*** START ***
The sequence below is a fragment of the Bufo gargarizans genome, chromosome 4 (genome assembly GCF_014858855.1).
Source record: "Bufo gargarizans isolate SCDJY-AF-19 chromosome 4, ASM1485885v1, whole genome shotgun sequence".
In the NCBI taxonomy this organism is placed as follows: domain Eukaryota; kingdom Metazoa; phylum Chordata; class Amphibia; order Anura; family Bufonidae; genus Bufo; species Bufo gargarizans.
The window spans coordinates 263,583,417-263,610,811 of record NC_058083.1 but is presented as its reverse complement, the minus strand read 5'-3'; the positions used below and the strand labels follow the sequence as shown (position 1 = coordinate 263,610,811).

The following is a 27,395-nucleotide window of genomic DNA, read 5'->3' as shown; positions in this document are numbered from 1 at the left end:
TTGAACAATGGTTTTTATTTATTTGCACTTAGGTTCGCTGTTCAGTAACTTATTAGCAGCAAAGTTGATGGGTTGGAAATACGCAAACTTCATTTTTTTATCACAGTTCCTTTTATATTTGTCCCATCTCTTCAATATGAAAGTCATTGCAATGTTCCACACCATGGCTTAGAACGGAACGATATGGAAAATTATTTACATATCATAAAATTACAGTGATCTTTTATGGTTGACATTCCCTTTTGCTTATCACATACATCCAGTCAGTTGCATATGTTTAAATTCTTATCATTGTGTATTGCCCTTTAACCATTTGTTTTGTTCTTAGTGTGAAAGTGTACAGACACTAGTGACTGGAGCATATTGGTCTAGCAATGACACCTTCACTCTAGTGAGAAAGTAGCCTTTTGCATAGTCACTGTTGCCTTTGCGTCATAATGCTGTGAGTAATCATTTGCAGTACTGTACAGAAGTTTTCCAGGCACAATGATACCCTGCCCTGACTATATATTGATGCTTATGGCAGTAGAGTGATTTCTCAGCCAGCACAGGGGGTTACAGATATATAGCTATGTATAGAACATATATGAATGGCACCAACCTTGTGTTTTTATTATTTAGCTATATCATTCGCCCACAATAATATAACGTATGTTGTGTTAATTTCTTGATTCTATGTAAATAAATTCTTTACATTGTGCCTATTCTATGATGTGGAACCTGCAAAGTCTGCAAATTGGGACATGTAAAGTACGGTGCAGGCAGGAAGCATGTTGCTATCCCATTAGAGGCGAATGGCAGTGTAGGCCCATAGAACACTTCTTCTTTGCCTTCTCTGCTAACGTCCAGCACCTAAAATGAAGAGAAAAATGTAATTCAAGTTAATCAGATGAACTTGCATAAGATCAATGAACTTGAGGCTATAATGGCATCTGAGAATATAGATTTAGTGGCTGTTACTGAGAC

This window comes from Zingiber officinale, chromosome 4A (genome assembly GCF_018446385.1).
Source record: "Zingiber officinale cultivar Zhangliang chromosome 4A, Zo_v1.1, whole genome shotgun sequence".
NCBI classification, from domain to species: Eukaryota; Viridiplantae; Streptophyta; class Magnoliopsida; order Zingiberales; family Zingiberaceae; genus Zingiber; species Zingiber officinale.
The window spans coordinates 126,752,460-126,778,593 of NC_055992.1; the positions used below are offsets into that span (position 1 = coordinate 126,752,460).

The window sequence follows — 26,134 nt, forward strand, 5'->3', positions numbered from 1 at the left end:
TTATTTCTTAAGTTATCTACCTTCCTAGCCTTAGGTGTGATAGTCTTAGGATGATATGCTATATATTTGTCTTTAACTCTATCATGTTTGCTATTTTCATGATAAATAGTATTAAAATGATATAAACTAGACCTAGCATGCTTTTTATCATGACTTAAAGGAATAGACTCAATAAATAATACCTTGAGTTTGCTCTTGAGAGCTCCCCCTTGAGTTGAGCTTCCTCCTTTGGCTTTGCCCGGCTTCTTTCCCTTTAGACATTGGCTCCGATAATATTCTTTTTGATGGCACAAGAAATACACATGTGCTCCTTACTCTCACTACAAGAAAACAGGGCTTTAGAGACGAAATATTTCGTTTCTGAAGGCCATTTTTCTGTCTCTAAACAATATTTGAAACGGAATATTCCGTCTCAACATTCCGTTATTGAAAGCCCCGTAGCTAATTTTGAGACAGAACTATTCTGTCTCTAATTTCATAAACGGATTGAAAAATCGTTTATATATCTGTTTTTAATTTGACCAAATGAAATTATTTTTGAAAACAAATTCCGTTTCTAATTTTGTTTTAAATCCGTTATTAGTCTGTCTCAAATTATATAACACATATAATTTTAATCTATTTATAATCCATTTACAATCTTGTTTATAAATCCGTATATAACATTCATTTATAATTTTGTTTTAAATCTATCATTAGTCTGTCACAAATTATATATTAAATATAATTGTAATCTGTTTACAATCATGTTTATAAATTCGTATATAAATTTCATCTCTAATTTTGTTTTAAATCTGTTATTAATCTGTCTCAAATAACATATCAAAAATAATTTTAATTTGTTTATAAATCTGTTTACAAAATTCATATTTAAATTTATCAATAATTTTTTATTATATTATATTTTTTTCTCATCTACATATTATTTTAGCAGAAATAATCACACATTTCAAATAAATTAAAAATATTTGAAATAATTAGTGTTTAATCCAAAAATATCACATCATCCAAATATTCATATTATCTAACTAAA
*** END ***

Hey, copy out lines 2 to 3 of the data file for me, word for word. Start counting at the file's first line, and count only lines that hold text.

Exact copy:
Source record: "Bufo gargarizans isolate SCDJY-AF-19 chromosome 4, ASM1485885v1, whole genome shotgun sequence".
In the NCBI taxonomy this organism is placed as follows: domain Eukaryota; kingdom Metazoa; phylum Chordata; class Amphibia; order Anura; family Bufonidae; genus Bufo; species Bufo gargarizans.